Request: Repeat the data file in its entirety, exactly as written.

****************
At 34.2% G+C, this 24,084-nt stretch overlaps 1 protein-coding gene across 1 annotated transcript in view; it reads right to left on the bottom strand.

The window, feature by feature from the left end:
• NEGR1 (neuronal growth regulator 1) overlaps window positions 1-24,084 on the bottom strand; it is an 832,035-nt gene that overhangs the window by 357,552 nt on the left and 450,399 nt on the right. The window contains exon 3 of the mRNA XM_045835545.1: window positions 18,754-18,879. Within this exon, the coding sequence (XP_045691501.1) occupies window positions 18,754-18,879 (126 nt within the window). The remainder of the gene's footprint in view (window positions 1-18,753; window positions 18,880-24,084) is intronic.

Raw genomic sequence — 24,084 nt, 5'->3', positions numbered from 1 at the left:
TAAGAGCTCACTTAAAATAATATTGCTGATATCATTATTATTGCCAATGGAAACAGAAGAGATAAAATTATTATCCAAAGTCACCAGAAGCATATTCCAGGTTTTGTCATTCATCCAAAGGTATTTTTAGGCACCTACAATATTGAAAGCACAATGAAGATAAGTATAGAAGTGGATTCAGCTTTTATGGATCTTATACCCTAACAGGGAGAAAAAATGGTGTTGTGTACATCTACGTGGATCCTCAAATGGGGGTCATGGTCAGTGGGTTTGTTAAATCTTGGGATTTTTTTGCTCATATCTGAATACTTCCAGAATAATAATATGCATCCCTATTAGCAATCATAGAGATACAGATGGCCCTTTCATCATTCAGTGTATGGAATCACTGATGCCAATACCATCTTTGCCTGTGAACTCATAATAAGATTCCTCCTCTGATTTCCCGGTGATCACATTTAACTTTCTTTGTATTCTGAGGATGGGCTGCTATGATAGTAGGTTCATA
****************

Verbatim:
At 34.2% G+C, this 24,084-nt stretch overlaps 1 protein-coding gene across 1 annotated transcript in view; it reads right to left on the bottom strand.

The window, feature by feature from the left end:
• NEGR1 (neuronal growth regulator 1) overlaps window positions 1-24,084 on the bottom strand; it is an 832,035-nt gene that overhangs the window by 357,552 nt on the left and 450,399 nt on the right. The window contains exon 3 of the mRNA XM_045835545.1: window positions 18,754-18,879. Within this exon, the coding sequence (XP_045691501.1) occupies window positions 18,754-18,879 (126 nt within the window). The remainder of the gene's footprint in view (window positions 1-18,753; window positions 18,880-24,084) is intronic.

Raw genomic sequence — 24,084 nt, 5'->3', positions numbered from 1 at the left:
TAAGAGCTCACTTAAAATAATATTGCTGATATCATTATTATTGCCAATGGAAACAGAAGAGATAAAATTATTATCCAAAGTCACCAGAAGCATATTCCAGGTTTTGTCATTCATCCAAAGGTATTTTTAGGCACCTACAATATTGAAAGCACAATGAAGATAAGTATAGAAGTGGATTCAGCTTTTATGGATCTTATACCCTAACAGGGAGAAAAAATGGTGTTGTGTACATCTACGTGGATCCTCAAATGGGGGTCATGGTCAGTGGGTTTGTTAAATCTTGGGATTTTTTTGCTCATATCTGAATACTTCCAGAATAATAATATGCATCCCTATTAGCAATCATAGAGATACAGATGGCCCTTTCATCATTCAGTGTATGGAATCACTGATGCCAATACCATCTTTGCCTGTGAACTCATAATAAGATTCCTCCTCTGATTTCCCGGTGATCACATTTAACTTTCTTTGTATTCTGAGGATGGGCTGCTATGATAGTAGGTTCATA